PALAWAN, Philippines (UPDATED) – Is it time to divide Palawan into 3 provinces?
This has become a big thing in the province in the past few days as the provincial board began deliberating on it with the end goal of maximizing the delivery of basic services to Palaweños.
In a regular session last Tuesday, July 4, 1st District board member David Francis Ponce de Leon brought up the proposal through a resolution, which has gained support from the majority of the legislative body.
Ponce de Leon’s resolution suggests the creation of Southern, Central, and Northern Palawan provinces, which would all pass the required population of 250,000, an annual income of P20 million, and a land area of 2,000 square kilometers, as provided under Republic Act 7160 or the Local Government Code of 1991.
The resolution was originally proposed in 2007 by the author’s father, former vice governor David Ponce de Leon, but it did not prosper in Congress.
The proposed 3 provinces of Palawan will be:
- Southern Palawan
- Sofronio Española
- Brooke’s Point
- Central Palawan
- El Nido
- San Vicente
- Northern Palawan
By creating new provinces, old-timer and newbie politicians can vie for additional government seats: 3 governors and vice governors, as well as 30 more provincial board members. And to some extent, it would also mean creation of additional congressional districts.
“It is true that much development had taken place in Palawan with a single provincial government,” Ponce de Leon said. But he believes it “would have a much faster rate of development and progress by 3 provincial governments serving 3 smaller areas of jurisdiction.”
A province of 771,667 inhabitants (excluding Puerto Princesa) and a land area of around 1.5 million hectares, Palawan is the country’s largest province that falls under the Mimaropa region.
The move would also pave the way for the establishment of regional government offices in the province, according to the committee on local government chair.
Currently, he added, most of those regional centers are located in Calapan City, hence entailing big costs for Palaweños when doing transactions.
Road to becoming a federal state
According to Ponce de Leon, the division and regionalization sit well with President Rodrigo Duterte’s push for changing the country’s current unitary form of government into a federal one.
“To become a federal state, Palawan should be divided into 3 provinces to constitute a region with the city of Puerto Princesa as its regional center,” he said in his explanatory note.
Ponce de Leon further underscored how Palawan would “benefit from federalization if it is made a federal state by itself and not simply one province of another federal state.”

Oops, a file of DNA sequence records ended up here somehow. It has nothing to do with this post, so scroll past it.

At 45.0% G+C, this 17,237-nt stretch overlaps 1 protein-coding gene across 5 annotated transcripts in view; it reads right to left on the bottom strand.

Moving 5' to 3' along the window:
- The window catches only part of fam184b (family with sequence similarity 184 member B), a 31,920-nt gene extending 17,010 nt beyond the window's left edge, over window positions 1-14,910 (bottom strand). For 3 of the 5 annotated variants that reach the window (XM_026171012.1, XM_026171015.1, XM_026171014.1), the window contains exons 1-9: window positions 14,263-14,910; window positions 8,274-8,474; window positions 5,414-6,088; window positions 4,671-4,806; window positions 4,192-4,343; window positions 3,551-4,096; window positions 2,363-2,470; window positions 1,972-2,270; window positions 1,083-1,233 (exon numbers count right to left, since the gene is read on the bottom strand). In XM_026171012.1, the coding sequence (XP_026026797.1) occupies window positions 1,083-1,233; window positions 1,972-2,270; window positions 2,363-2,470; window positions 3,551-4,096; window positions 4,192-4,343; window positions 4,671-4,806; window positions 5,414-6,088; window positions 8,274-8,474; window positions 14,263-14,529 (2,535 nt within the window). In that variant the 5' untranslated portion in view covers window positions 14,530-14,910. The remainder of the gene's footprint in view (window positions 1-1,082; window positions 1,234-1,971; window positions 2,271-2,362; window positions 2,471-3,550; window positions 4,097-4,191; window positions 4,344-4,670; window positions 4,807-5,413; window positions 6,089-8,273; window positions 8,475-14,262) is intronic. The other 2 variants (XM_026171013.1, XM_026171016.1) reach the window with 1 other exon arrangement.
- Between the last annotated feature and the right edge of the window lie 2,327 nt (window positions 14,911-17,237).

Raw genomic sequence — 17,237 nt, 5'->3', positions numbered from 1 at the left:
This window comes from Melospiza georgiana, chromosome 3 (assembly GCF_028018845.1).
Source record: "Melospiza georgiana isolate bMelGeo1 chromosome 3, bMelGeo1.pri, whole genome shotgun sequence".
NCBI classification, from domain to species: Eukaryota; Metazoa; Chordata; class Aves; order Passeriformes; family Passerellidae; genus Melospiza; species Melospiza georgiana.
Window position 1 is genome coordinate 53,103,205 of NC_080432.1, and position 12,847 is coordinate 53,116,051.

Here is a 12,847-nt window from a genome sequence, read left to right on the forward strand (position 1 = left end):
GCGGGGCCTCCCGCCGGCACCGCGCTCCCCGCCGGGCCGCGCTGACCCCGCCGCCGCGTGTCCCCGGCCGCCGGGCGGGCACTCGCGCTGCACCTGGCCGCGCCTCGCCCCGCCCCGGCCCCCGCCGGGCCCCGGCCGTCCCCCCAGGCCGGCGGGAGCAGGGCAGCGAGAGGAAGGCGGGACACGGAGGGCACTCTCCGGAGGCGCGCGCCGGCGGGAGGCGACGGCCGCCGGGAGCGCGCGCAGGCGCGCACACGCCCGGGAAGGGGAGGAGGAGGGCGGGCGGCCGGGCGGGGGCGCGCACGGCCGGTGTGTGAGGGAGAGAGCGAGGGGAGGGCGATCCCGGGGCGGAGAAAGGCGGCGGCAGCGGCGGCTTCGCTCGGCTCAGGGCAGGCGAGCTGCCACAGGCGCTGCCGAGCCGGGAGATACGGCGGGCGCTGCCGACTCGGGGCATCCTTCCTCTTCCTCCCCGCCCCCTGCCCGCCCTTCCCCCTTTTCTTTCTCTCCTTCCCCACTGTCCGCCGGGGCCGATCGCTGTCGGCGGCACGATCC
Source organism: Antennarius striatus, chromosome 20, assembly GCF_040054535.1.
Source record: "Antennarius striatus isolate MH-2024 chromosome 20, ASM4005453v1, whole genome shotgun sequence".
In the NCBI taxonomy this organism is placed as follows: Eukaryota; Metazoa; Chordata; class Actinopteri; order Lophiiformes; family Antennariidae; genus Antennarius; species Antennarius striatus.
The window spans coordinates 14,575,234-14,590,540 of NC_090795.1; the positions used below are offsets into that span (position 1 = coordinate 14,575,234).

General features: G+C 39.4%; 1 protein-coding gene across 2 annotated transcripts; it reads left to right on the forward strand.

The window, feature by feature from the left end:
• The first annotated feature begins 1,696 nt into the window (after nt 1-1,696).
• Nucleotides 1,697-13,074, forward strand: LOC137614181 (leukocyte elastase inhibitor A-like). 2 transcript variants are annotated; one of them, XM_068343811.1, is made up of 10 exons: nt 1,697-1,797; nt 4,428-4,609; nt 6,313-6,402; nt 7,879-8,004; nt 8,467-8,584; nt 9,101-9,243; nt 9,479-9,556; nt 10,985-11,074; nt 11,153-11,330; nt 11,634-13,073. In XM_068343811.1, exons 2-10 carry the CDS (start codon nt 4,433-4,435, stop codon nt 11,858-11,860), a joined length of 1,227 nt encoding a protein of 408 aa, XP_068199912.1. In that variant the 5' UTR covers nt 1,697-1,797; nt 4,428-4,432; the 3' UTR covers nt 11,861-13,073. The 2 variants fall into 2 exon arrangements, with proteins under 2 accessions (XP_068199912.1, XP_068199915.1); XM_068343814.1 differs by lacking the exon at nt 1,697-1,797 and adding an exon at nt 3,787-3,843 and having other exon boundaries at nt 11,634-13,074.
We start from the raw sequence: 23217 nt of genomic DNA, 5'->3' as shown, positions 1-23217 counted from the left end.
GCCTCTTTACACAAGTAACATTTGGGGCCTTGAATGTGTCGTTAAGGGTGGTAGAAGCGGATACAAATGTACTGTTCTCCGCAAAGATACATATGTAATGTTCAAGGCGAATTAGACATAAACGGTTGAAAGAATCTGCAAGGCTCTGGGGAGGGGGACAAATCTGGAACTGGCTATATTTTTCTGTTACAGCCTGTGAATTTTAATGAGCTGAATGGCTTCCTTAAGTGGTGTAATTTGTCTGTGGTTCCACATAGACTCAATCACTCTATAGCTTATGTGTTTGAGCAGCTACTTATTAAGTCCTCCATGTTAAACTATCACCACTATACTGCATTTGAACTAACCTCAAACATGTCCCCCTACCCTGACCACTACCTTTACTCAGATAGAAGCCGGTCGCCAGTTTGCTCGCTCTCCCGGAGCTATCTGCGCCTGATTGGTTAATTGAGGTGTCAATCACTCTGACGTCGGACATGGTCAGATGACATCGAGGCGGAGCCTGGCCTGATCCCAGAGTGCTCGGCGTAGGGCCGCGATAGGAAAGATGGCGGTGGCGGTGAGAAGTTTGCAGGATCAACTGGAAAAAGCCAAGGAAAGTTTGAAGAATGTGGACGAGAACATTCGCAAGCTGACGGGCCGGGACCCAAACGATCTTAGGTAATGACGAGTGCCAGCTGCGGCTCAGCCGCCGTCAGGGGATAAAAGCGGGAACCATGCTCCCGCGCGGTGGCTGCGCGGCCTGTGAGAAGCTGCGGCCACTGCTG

For a natural resource-rich province boasting resource-based industries like mineral and oil-rich Palawan, federalism is appealing since it would allow this wannabe region to retain most of its income instead of sending it to the national government. (READ: Duterte: Federalism allows regions to keep most of their income)
If declared an autonomous region or state, Palawan would have primary responsibility for developing its industries, public safety, education, healthcare, transportation, recreation, and culture. It will also have more power over its finances, development plans, and laws exclusive to its jurisdiction. (READ: Will federalism address PH woes? Pros and cons of making the shift)
More portions to be ironed out
Last Wednesday, July 5, the provincial board tackled the matter in a joint deliberation of the committees on local government and rules and laws.
The meeting revolved around the issue of which to undertake first – “to divide the province into 3 provinces or to push for regionalization” – so it would seamlessly breeze through Congress and the Senate, according to 1st District board member Roseller Pineda, chair of the committee on rules and laws.
“From that, a question already arises,” he told Rappler by phone on Sunday, July 9. “We need to address that as a body.”
Pineda said the proposal would go through a lot of changes to consider certain matters, like grouping the towns according to proximity to each other, local economy, as well as prevailing customs and traditions.
To make sure “no one would be left behind,” another concern to look at, according to Pineda, is the delineation of political boundaries and the capacity of the soon-to-be clustered towns to stand as a new province.
The provincial board has set meetings with Palawan Governor Jose Alvarez and the province’s 3 congressmen to get backing and have their suggestions included in the proposal.
Alvarez has already expressed support for the proposal, saying it would speed up development and the quality of life in the entire province.
In May 2016, 2nd District Representative Frederick Abueg announced he would push for the move, which was supported right away by his colleague, 3rd District Representative Gil Acosta.
1st District Representative Franz Josef George Alvarez refused to take a categorical stand on the matter back then, but he said he would follow public consensus.
A technical working group will soon be created to further study the proposal before presenting it in public consultations. – Rappler.com
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